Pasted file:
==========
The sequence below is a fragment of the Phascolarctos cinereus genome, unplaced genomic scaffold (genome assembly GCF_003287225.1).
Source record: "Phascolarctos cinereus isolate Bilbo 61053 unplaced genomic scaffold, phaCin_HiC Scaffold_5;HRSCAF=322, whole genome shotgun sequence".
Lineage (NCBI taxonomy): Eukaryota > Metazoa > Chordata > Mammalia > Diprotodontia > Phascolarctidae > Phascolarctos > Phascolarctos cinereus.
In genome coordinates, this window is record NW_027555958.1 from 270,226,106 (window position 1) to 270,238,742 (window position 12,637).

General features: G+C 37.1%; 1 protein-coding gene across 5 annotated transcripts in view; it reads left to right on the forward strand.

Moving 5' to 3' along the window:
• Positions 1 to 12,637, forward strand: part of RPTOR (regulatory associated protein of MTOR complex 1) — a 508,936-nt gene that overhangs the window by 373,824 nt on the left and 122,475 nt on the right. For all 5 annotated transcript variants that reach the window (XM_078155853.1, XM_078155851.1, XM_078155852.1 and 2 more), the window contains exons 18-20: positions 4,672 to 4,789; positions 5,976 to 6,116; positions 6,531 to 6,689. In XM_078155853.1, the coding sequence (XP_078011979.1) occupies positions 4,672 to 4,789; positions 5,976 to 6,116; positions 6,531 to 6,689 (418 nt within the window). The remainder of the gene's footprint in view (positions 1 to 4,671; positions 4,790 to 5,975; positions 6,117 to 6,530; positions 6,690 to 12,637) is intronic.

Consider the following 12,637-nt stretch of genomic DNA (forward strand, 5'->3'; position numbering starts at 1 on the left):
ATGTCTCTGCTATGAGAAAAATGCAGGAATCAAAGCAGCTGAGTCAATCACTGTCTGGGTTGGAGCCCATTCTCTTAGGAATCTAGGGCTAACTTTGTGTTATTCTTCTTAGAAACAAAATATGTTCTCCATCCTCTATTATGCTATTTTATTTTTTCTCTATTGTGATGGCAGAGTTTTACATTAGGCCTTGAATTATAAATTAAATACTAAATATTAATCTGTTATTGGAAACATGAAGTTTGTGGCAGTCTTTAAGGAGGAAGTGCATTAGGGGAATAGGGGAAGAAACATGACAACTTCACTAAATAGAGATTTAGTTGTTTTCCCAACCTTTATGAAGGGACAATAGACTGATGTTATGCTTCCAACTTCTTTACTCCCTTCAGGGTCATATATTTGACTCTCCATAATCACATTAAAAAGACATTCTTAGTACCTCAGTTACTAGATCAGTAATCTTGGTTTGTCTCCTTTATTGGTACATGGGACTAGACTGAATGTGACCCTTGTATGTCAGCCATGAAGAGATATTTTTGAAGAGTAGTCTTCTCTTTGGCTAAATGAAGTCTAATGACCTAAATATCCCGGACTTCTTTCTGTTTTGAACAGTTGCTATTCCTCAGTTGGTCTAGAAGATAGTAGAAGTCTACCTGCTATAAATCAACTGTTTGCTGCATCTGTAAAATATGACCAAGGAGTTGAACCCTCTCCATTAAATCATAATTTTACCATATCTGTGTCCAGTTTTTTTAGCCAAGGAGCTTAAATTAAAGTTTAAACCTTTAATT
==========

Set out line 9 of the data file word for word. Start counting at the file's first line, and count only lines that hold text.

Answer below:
ATGTCTCTGCTATGAGAAAAATGCAGGAATCAAAGCAGCTGAGTCAATCACTGTCTGGGTTGGAGCCCATTCTCTTAGGAATCTAGGGCTAACTTTGTGTTATTCTTCTTAGAAACAAAATATGTTCTCCATCCTCTATTATGCTATTTTATTTTTTCTCTATTGTGATGGCAGAGTTTTACATTAGGCCTTGAATTATAAATTAAATACTAAATATTAATCTGTTATTGGAAACATGAAGTTTGTGGCAGTCTTTAAGGAGGAAGTGCATTAGGGGAATAGGGGAAGAAACATGACAACTTCACTAAATAGAGATTTAGTTGTTTTCCCAACCTTTATGAAGGGACAATAGACTGATGTTATGCTTCCAACTTCTTTACTCCCTTCAGGGTCATATATTTGACTCTCCATAATCACATTAAAAAGACATTCTTAGTACCTCAGTTACTAGATCAGTAATCTTGGTTTGTCTCCTTTATTGGTACATGGGACTAGACTGAATGTGACCCTTGTATGTCAGCCATGAAGAGATATTTTTGAAGAGTAGTCTTCTCTTTGGCTAAATGAAGTCTAATGACCTAAATATCCCGGACTTCTTTCTGTTTTGAACAGTTGCTATTCCTCAGTTGGTCTAGAAGATAGTAGAAGTCTACCTGCTATAAATCAACTGTTTGCTGCATCTGTAAAATATGACCAAGGAGTTGAACCCTCTCCATTAAATCATAATTTTACCATATCTGTGTCCAGTTTTTTTAGCCAAGGAGCTTAAATTAAAGTTTAAACCTTTAATT